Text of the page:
It had been more than 4 years since my last visit to the The Star Inn in the lovely village of Harome, North Yorkshire, but it was a meal I had fond memories of. After a thoroughly enjoyable lunch last time, I was well due a return visit so duly stopped off on a fairly miserable October Wednesday, with my wife and two young children.After a long drive, we arrived slightly early for our reservation to find plenty of space in the ample attached car park. The welcome on arrival was warm and friendly and all necessary COVID safe measures looked to be in place. We were shown to our table in the same area of the pub as we sat last time; the decor was as I remembered, traditional but clean and crisp. There is an air of formality here but there was no issue whatsoever from any of the staff with our young children, although perhaps there was the odd disapproving glare from a certain arrogant gentleman on another table. But you can't blame the restaurant for that; the restaurant's policy on children is very clear. On offer at lunch is an extensive carte menu, a tasting menu and a full three course children's menu which was great to see. There's a good range of wines by the glass as well as a decent number of beers (as you might expect in a pub) and the non alcoholic selection wasn't too shabby either for my wife and the kids. After my usual Hendrick's and tonic to start, lunch began with a chunky serving of white and brown bread, the brown being black pudding flavoured I was told (although it was very subtle in flavour), with some accompanying butter. The bread was very good and like all decent restaurants, they served a portion for the children too which is always a lovely touch. Lunch proper began for me with the Ploughman's Ravioli; in essence the flavours of a classic ploughman's lunch inside a raviolo. It did exactly what it said on the tin; the pasta was nicely cooked, the ham hock filling was suitably tasty and the other flavours were enjoyable too, particularly the zingy ale chutney and the well balanced cheese sauce. My wife opted for the celeriac soup which she described as the most delicious soup she can remember tasting (high praise indeed). She wasn't quite as enamoured with the accompanying smoked eel burger, but that's just a matter of personal taste; I enjoyed the half I tried. My daughter had the Wensleydale cheese wedges with vegetables which was basic but OK, and for my toddler son they were happy to bring just a portion of chips with the starters, which he munched through happily. The main's arrived probably slightly more quickly than I'd been expecting; my wife and daughter had gone to the toilet but they still served their plates which was mildly surprising for a restaurant at this level. The waitress did say she'd come back and give the explanation of the dish when my wife returned, but that didn't happen unfortunately. For my main, I'd selected the fallow deer (locally shot according to the menu) with a pluck tartlet and poached elderberries. It was a pretty decent dish, the venison was maybe a touch chewier than I would have liked ideally, but the little tartlet was very neat and overall the flavours were nice enough; it's fair to say I expected a bit more from this as a main course though. My wife too wasn't blown away with her partridge main either, the meat was nice and there were some good flavours but again, like me she'd expected to be wowed a bit more with the main course. My daughter opted for the steak and chips from the children's menu which was fine, the meat could have been better and the fat in particular was very chewy, but she munched away happily enough. By the time we reached desserts, the pace had slowed somewhat and there was a noticeable wait before they arrived. I went for the hazelnut praline parfait, with salted caramel and espresso, and a creme fraiche ice cream. It was a very tasty and nicely presented dessert, the ice cream in particular was impressive, and overall I enjoyed the plate. I also had the suggested Stellenbosch red wine which was suitably well matched, and it's worth mentioning every dish on the menu is available with a matched drink (not always wine) if you're so inclined. My wife plumped for the damson frangipane with bramble ripple ice cream and an Armagnac custard. It was another good dessert, nothing particularly mind blowing but good accomplished cooking with enjoyable flavours. My daughter had the fresh fruit salad which wasn't very imaginative, but did fulfil exactly what was promised on the menu. And so, an enjoyable meal came to an end. The bill came promptly; there's no automatically included service charge which is fairly unusual I'd say at star level nowadays, but of course there's the option to add a gratuity on the card machine. I duly left my usual 10% which the waitress collecting the payment described as "very generous"... I don't think she was being sarcastic and having lived in Yorkshire for a period, I can confirm everyone is pretty tight up there (I'm joking, don't write in). Overall, this was an enjoyable lunch. The food perhaps wasn't quite as good as my previous visit, with the mains in particular being slightly disappointing, but there's still some accomplished cooking here. The service was of a high level throughout and perfectly child friendly so all things considered, I'd happily venture back in future and look forward to doing so.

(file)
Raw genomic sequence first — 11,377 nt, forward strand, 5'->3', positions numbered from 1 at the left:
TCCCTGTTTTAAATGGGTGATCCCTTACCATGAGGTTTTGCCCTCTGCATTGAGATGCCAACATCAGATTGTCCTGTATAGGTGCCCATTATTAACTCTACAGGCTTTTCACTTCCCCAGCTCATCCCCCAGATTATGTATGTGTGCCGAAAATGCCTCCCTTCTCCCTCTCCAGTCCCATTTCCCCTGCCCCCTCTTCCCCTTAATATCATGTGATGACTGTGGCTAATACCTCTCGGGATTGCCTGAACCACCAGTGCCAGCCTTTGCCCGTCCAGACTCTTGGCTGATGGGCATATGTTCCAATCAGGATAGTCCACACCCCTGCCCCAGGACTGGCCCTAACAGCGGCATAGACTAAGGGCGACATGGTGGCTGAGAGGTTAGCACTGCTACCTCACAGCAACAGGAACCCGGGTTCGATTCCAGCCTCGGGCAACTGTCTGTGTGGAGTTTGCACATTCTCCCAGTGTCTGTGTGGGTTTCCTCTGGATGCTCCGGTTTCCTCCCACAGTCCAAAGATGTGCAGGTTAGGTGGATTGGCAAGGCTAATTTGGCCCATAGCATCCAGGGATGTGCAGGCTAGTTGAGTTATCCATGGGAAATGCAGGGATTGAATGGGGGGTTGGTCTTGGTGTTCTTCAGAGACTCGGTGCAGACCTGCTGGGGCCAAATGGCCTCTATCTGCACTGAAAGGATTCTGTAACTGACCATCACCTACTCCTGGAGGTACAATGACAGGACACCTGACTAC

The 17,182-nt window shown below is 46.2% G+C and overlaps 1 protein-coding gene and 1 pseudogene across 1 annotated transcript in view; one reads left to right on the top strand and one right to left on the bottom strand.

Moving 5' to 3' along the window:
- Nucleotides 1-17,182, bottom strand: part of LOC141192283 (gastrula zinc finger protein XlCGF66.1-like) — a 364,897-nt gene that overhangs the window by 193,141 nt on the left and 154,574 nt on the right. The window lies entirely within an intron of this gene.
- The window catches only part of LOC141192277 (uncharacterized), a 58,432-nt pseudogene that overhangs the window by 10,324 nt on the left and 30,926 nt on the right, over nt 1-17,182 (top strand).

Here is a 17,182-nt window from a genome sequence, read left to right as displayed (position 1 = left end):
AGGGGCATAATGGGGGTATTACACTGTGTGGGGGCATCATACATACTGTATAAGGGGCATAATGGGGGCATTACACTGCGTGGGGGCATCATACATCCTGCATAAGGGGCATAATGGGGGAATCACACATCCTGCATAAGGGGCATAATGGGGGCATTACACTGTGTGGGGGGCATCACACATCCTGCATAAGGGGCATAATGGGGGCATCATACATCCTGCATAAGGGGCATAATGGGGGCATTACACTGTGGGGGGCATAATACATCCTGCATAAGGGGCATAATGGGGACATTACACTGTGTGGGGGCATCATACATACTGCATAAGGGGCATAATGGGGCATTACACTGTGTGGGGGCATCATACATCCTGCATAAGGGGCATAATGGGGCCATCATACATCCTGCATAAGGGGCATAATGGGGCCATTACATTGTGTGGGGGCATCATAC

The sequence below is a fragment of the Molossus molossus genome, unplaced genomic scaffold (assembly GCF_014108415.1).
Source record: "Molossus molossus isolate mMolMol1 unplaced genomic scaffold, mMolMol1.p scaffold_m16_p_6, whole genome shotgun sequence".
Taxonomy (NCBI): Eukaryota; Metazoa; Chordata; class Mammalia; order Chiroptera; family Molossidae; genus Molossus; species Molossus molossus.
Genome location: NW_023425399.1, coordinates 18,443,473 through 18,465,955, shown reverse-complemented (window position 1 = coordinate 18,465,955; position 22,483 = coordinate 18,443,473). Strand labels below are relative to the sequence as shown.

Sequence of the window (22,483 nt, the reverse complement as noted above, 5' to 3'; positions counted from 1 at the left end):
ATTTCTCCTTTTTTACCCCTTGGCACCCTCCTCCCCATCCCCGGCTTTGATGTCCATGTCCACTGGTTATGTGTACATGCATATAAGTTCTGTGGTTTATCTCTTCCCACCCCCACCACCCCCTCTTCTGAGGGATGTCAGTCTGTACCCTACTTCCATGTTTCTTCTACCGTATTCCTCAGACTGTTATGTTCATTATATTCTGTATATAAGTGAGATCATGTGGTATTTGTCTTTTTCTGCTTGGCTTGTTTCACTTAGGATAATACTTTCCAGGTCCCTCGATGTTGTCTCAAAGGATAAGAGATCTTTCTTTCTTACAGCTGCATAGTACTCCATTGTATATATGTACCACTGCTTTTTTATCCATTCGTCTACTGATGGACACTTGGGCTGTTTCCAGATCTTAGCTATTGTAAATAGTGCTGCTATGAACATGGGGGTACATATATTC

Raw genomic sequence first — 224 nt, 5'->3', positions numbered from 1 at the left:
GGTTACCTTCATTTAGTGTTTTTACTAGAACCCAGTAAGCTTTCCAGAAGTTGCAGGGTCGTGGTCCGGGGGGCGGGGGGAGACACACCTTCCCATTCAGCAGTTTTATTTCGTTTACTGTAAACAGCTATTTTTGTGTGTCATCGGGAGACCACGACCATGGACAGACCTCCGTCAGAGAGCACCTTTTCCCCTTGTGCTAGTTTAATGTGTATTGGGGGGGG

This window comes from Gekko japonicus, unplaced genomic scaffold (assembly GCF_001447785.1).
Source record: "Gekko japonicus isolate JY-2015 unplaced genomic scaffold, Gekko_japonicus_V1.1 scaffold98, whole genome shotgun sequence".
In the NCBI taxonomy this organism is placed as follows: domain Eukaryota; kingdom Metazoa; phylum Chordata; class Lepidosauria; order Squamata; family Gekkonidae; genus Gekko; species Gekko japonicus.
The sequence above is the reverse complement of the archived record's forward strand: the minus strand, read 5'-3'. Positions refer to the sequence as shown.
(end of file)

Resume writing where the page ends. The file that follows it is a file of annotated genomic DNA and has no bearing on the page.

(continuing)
|Ratings||Michelin Guide||AA Guide||Good Food Guide|
|At time of review||6|